Throughout O&Y's evolution into the world's largest property company the Reichmanns stuck to a family management structure typical of much smaller businesses. Outsiders were not allowed to peer into the boardroom. Decisions were made quickly and silently, sometimes by Paul alone, sometimes with Albert and Ralph present. And those decisions were heavily influenced by their strong spiritual and family ethos. Paul Reichmann is famous for sealing deals with a handshake, and eschewing corporate lawyers whenever possible.
While other moguls luxuriated in yachts and jets, Reichmann's extravagances were aimed wholly at family and faith. Peter C Newman, a Canadian business writer, described the Toronto wedding of a minor niece in his book The Acquisitors.
The women were dressed by the country's top fashion designer, in outfits that cost up to $50,000. But the dresses had to conform to orthodox traditions of modesty, and their wearers were separated from husbands and sons during the service. An orchestra was flown in from New York but played only Hasidic music. The dancing was segregated.
Those values also emerge in Reichmann's projects. Although Canary Wharf has many critics, it undeniably relies on classical sources. Apart from the tower itself, the development is well-proportioned and spacious, with shady arcades and wide pedestrian walks beside the waterfront. It is a reflection of the deep commitment to the aesthetic that lies at the heart of Reichmann's beliefs.
But around that core lie convictions that are, perhaps, less well founded. One of his ideas is a counter-cyclical theory of property markets - the theory that brought about his downfall. Reichmann was convinced that the boom and bust property markets moved in conflicting waves in different cities. When New York was down, for example, London would be up. The recession of the early 1990s did not prove him entirely wrong - merely that he had chosen the wrong cities. The downturn hit North America, Britain and Japan at about the same time, while leaving other European and East Asian economies buoyant. With rents falling in all his key markets, Reichmann was unable to keep up payments on Canary Wharf's debt.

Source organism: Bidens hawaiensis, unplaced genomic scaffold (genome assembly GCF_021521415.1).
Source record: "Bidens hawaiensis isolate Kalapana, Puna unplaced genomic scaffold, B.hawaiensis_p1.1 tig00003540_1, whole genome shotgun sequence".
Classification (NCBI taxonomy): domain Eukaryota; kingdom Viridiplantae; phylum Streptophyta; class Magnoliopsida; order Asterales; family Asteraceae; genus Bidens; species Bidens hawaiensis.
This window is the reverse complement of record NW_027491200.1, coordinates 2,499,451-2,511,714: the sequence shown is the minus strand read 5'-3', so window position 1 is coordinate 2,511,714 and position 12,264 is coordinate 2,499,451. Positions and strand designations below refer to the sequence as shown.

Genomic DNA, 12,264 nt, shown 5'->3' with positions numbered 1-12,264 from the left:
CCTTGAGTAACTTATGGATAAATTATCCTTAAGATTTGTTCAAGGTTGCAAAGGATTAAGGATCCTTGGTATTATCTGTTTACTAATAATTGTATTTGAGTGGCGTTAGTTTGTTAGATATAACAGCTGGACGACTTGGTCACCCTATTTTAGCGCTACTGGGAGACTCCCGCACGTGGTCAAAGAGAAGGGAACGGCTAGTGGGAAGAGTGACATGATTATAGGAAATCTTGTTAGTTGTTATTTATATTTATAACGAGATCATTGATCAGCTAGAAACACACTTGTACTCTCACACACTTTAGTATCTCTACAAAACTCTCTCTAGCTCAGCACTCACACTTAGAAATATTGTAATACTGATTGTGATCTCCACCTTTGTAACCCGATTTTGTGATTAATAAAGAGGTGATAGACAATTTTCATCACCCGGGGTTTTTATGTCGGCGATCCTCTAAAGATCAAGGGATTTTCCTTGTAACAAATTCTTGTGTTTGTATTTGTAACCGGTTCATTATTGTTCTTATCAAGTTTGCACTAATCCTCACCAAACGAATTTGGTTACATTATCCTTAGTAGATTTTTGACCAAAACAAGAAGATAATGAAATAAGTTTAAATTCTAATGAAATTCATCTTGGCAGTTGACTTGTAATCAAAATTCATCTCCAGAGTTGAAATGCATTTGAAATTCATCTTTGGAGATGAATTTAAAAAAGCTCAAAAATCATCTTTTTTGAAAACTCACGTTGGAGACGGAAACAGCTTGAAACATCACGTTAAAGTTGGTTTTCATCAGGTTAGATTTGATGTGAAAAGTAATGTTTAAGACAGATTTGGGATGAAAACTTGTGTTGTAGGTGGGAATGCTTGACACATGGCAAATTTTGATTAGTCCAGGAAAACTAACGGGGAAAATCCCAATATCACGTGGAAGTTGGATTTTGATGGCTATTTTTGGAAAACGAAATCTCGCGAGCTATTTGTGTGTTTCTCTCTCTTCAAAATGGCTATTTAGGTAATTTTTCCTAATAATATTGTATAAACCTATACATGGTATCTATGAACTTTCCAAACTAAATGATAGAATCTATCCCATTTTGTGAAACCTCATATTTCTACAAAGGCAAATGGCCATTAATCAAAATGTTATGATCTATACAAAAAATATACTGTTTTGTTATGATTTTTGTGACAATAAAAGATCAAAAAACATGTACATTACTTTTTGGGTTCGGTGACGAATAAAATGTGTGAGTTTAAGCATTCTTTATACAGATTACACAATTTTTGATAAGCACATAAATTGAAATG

His reliance on his own business instincts also led him astray, claims Peter Foster, author of Towers of Debt: The Rise and Fall of the Reichmanns. Persuaded that others would be bound by their word just as he was, he failed to get firm guarantees of transportation links to Canary Wharf. The development is still three years away from getting the Jubilee line extension it so badly needs.
Over-confidence, compounded by the banks' eagerness to lend, was also to blame. Reichmann borrowed billions of dollars for takeover bids in pulp and paper and the oil business, industries where he had little experience. Not until Canary Wharf ran into trouble did the banks question whether his balance sheet was strong enough to support the loans. When it collapsed, the O&Y empire owed between $13bn and $15bn.
Whether he has learnt from the debacle of 1993 is unclear. The cloak of secrecy, though parted by the banks, remains in place over most of his activities. If he is older and wiser, Reichmann can look forward to building a second great fortune. If not, another spectacular disaster could await him.